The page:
Blood Work

The police procedural is a classic genre of film entertainment, sometimes overlapping with film noir (The Big Heat), sometimes not. Along with private detective stories, including the archetype Sherlock Holmes mysteries, the fascination derives from the actual investigative and thought processes–finding the clues, analyzing the clues, and ultimately piecing together the solution to the perennial question: Whodunnit? Always a staple of the film industry, television has adopted the form with a vengeance, occasionally rising to the excellence of shows like NYPD Blue and the PBS’ Mystery series centered on the French detective Maigret.

But Hollywood has not abandoned the form which has been adapted over the years to changing times and remains good business at the box office. Previously taboo subjects creep into play, such as the murder of a homosexual in 1968′s The Detective. Once paragons of virtue, cops on screen are now occasionally recognized as corrupt themselves (L.A. Confidential) and, if not corrupt, cops, more often than before, are portrayed as real human beings with problems and weaknesses like anybody else.

Clint Eastwood has starred in and occasionally directed the popular Dirty Harry films (Sudden Impact) and he’s done other cop stories as well (The Rookie). In his latest entry. Blood Work, Eastwood is in fine form, both as actor and director. Now in his 70′s, Eastwood has aged well, but he’s smart enough to acknowledge his age in the character of Terrell McCaleb, a retired FBI investigator who was a media star when he was on the job. Now he’s living on his boat in Long Beach and recovering from heart transplant surgery. He’s approached for help by Graciela Rivers (Wanda de Jes�s), whose sister was murdered in a liquor store holdup the same day that McCaleb got a donor heart.

McCaleb agrees to look into it, to the acute disapproval of his physician (Angelica Huston). He trades on his professional connections to get access to the case files from the LAPD cop (Paul Rodriguez) assigned to the case, who is hostile towards McCaleb–jealous of his past success and star caliber, a jealousy no doubt aggravated by his own mediocrity as an investigator. Also assisting McCaleb is Detective Jaye Winston (Tina Lifford), a veteran of the force and an admirer of his; her presence also allows comment to be made on the inefficiencies of competing law enforcement agencies defending their respective "turf." There’s also some interesting commentary on how California’s "three strikes" law makes criminals more violent. Then there’s Buddy Noone (Jeff Daniels), an idle boozer whose boat is just down the way from McCaleb’s; he seems to be planted as the comic relief.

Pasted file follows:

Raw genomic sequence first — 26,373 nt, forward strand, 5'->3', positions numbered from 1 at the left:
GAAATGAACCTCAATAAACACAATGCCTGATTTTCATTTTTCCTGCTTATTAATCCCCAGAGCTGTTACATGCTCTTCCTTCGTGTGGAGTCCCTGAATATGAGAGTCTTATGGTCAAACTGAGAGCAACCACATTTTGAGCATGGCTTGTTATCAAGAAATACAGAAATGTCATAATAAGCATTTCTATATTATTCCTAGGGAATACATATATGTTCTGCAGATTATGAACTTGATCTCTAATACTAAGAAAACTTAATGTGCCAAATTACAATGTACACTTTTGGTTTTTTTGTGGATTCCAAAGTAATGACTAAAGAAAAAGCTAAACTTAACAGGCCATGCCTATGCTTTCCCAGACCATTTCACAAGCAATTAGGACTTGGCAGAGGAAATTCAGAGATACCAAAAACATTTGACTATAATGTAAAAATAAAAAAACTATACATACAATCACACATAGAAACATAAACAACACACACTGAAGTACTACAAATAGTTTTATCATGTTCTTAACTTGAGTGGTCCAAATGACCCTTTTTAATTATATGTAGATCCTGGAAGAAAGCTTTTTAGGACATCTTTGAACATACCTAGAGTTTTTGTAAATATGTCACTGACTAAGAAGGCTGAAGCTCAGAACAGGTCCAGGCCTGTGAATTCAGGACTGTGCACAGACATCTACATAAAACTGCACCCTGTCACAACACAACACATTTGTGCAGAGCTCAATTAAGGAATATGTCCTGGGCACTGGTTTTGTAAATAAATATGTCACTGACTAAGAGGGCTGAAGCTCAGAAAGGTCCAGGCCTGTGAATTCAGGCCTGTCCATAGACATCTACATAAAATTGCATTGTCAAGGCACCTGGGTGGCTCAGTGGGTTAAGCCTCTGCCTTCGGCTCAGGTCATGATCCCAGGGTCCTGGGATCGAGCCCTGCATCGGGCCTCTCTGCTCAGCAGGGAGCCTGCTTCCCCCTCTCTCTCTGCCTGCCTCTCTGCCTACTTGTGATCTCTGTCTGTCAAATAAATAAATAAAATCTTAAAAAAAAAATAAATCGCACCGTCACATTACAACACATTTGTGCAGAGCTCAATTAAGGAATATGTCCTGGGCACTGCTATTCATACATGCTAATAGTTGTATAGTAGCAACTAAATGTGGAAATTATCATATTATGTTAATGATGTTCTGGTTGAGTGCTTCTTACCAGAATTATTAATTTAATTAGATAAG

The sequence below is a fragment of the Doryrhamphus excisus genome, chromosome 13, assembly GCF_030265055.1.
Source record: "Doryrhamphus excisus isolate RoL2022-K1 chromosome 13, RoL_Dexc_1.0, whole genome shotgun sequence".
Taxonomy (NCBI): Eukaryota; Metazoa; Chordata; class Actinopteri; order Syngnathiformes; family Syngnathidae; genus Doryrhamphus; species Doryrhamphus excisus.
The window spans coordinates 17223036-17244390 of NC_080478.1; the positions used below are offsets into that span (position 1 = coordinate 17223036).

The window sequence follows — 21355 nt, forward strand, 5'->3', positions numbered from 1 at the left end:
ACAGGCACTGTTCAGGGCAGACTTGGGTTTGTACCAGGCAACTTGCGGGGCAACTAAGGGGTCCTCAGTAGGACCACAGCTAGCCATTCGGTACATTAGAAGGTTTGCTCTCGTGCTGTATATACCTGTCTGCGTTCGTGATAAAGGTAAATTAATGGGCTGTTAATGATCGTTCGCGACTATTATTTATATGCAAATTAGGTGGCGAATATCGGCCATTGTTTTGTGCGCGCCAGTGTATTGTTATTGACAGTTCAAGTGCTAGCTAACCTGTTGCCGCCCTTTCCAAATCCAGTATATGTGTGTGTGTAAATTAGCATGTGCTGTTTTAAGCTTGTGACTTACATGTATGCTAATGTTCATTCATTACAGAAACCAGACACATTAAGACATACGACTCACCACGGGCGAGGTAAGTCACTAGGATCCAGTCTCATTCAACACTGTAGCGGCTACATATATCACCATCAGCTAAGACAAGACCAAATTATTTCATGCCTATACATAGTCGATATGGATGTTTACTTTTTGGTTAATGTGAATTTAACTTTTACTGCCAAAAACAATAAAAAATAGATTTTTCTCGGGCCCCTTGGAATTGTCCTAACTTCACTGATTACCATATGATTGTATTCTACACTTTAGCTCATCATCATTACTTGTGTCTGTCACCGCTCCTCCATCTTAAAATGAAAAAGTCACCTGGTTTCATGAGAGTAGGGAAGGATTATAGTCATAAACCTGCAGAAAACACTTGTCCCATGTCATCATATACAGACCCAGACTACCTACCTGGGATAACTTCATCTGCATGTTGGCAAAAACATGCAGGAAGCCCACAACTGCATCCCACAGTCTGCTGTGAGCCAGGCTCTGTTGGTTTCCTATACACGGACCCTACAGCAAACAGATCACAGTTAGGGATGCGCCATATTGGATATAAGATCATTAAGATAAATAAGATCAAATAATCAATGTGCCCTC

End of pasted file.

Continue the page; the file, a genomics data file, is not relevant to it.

But it’s the investigation that is fascinating and propels the story forward. The cops think the motive for the killing was robbery, but McCaleb’s experienced eye sees bits of evidence that they never notice and he deduces that the victim was linked to other victims and that that’s the link that will lead to the motivation and the perpetrator. There are the expected red herrings, some unexpected twists and turns, and a thriller-style climax, all in tried and true genre mode, but accomplished here with skill, reasonable logic, and individualized, likable (and hateful) characters, consistently well-acted.

Eastwood doesn’t load up his pictures with pretensions to being more than they are. Blood Work doesn’t break new ground–it could have been made 40 years ago. It follows the traditions of the genre, and it wraps everything up in a tidy, somewhat predictable package. At the same time, it never insults the intelligence, it is slickly professional, and it delivers an intriguing story–solid entertainment for the mainstream audience.

Arthur Lazere

HARMONY SHOJI 71

San Francisco, CA
Mr. Lazere founded culturevulture.net in 1998 and worked tirelessly to promote its potential as a means for communicating a distinctly personal yet wide-ranging selection of arts reviews. Under his leadership, the site grew in esteem as well as in “circulation", and is well-regarded nationally and internationally as a source for up-to-date, well-written criticism. Arthur passed away on September 30, 2006.